It is well-established that, with few exceptions, the health status of a population group is a function of its marginalisation in a society. That is why laws that discriminate and social environments that allow prejudice to persist are not only justice problems, but of fundamental concern in health.

It is no surprise to read that this group of lesbian, gay and bisexual young people are at increased risk of all sorts of health problems, including the risk of HIV infection.

Put yourself in the position of a young person coming to the understanding that she or he is not heterosexual. Very likely virtually every aspect of your social conditioning (family, friends, media, culture, church, school etc) has created an expectation for you and everyone else of heterosexuality. Occasionally you might be lucky enough to be aware of non-heterosexual adults who seem to have happy and productive lives, but these people are quite likely to seem pretty remote from you and more likely you will know of nobody else. You feel like the only one, you feel as if your very existence lets down everyone around you and you feel alone. To make things worse, you are surrounded by routine homophobia equating being gay with everything that is pathetic or disgusting. You’d feel pretty bad, right? I remember.

As adults we have both the opportunity and absolute responsibility to put that right. This latest research is about schools. Over the years there have been a number of excellent guidelines and resources developed for schools to help them do this better. Some have been excellent. But many schools have done nothing at all. It isn’t good enough, and we need to be working to ensure that there is a requirement, which is monitored and policed, for schools to take actions to actively support gay, lesbian and bisexual young people and to keep them safe.”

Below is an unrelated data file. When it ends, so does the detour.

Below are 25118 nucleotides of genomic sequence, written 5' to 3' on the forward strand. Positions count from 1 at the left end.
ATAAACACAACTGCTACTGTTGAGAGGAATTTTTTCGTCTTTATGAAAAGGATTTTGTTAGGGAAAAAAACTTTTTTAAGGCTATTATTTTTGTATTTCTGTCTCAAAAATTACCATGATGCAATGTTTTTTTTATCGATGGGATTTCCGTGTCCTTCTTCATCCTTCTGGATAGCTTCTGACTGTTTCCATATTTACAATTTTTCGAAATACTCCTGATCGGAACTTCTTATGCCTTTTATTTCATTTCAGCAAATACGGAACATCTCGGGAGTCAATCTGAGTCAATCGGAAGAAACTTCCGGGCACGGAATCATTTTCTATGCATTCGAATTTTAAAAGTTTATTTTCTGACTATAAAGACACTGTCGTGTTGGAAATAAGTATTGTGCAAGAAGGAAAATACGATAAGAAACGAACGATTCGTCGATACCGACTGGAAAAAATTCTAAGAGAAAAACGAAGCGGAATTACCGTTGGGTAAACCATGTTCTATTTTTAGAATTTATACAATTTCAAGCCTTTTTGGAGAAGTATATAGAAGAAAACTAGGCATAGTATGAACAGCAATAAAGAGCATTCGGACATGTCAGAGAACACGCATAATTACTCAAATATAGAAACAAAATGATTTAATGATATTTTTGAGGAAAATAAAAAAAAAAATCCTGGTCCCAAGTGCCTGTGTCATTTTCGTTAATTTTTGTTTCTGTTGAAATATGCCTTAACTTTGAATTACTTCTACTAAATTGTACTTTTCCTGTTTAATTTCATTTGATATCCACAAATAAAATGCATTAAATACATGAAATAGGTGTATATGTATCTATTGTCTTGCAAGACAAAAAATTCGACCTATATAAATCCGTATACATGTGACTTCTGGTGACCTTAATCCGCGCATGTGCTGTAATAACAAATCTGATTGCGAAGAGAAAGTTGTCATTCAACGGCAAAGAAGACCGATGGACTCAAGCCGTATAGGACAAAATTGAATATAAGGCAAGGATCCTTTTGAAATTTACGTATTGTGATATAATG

In the latest US campaign, Ellen de Generes has led celebrities and other public figures in a video-based promotion of the idea that “it gets better”. For a young person in the pit of despair it can seem that this will be her or his future. Older people with happy, great lives reaching out to them to say “that’s how it used to be for me too, but hang in there. It will get better for you too, and we want you in our community” can be an incredibly powerful message, not least because it counters the all-too-common perception of being alone, with nobody either understanding or caring.